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Planning for a Profitable Holiday Season: 5 Small Business Tax Essentials

Posted by Melissa Hollis to Taxes

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In their 2015 Holiday Season Recap, Stitch Labs estimates 40% of annual retail sales occur during the holiday season. As that revenue starts pouring in, you’ll want to be sure your business is setup to turn sales into profit. With that in mind, I’ve enlisted the help of my friend and inDinero tax manager, John Finley CPA, to share his go-to game plan for a lucrative end of the year.

 

Download our three-piece business tax pack for your guide, checklist, and workbook for saving time & money on taxes this year.

 

Without further ado, here is what John shared with me about creating and implimenting a smarter tax strategy at a startup or small business:

Holiday shopping profitable businesses

John Finley, CPA & inDinero Tax Manager shares his tax tips for a profitable holiday season

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The Holiday season can be stressful, frenetic, and profitable. These tax tips can help to increase profits and reduce stress.

– John Finley, CPA & Tax Manager at inDinero

 

1. Reserve time for year-end tax planning

The last quarter of the year can be hectic.  Make sure to reserve time for year-end tax planning. Meet with your accountant to identify and consider opportunities that may reduce tax liabilities. Also, make sure you are aware of all year-end tax filing requirements and the dates returns and payments are due. Missing a filing deadline or payment due date can be costly.

 

2. Pay attention to payroll taxes

The Holiday season may require additional workers. Be sure to classify individuals correctly as either employees or contractors. Payroll tax can be complicated, and mistakes are costly. Keep timely and accurate payroll tax records. This will allow you to file and pay on time.

 

3. Keep good records

This is a particularly busy time of the year. Don’t let your record-keeping slip. Up to date books and records will allow you to monitor the progress of your business, allocate resources wisely and make smart decisions with current data.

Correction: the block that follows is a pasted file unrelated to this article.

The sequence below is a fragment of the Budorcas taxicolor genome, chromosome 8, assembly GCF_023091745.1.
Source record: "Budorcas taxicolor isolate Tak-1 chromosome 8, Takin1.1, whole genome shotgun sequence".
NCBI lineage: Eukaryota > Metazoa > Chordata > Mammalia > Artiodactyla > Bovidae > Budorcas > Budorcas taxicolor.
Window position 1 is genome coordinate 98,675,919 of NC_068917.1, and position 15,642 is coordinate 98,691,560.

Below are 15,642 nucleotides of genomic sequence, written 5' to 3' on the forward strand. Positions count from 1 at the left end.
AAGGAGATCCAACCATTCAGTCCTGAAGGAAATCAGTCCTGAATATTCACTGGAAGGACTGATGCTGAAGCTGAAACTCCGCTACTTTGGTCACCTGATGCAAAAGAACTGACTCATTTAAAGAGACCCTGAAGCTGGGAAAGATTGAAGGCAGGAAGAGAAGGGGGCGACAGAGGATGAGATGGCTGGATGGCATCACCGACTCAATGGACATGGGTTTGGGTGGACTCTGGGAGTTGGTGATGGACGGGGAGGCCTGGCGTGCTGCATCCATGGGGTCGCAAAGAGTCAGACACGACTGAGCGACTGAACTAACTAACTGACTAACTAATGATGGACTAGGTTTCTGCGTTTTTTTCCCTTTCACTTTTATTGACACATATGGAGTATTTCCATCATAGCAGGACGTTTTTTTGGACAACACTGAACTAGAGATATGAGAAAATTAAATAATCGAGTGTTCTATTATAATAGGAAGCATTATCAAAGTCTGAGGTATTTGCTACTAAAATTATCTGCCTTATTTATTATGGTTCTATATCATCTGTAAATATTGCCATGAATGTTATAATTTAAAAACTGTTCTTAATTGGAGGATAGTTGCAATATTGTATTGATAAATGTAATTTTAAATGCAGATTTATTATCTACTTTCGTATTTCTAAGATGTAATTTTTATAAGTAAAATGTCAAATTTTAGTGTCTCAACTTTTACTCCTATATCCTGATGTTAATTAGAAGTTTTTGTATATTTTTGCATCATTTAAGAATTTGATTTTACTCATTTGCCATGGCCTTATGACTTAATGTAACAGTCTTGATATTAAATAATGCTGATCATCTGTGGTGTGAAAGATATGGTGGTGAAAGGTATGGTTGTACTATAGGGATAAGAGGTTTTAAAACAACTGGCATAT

4. Don’t use business accounts for personal expenses

You may be entertaining family, friends, business associates and customers. Be sure to segregate business and personal spending. The IRS allows business deductions that are ordinary and necessary.  Personal expenses are not deductible.  Be sure to keep contemporaneous records to substantiate business deductions.

 

Recommended Reading: What to do if you commingle personal & business spending

 

5. Don’t go it alone.

You’ve got enough to do this time of year, and tax compliance is complex and best handled by professionals. Stick to managing and building your business and let your CPA take care of tax. In addition to managing all tax work, a good service provider like inDinero, with an experienced team of CPAs, can identify valuable planning opportunities and keep you in compliance with federal, state and local tax requirements.

 

BONUS: Two Last-Minute Ways to Save on Taxes Before December 31

If as you get closer to the end of the year, you see that bottom line blossoming more than expected, you may be worried about incurring a high tax liability. Here are two ways to turn that extra profit into and smiling faces all the way up to the NYE ball drop:

  1. Give back this #GivingTuesday – Monday, November 29, 2016, marks the 4th annual Giving Tuesday. Read more about how to work a little social responsibility and community giving into your tax strategy here.
  2. Reward your employees with holiday and performance bonuses – Want to boost workplace morale through the end of the year and into the next? Here’s your guide to cheery employees & lower small business taxes this holiday (read more).

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About the author
“Melissa

Melissa Hollis

Melissa Hollis is a content marketer and lover of all things West Coast. She enjoys waking up every day and getting the chance to rethink the obvious and enable the dreams of aspiring entrepreneurs.


Disclaimer: The inDinero blog provides general information about tax, accounting, and business-related topics. It is not intended to provide professional advice. Read more in our Terms of Use.

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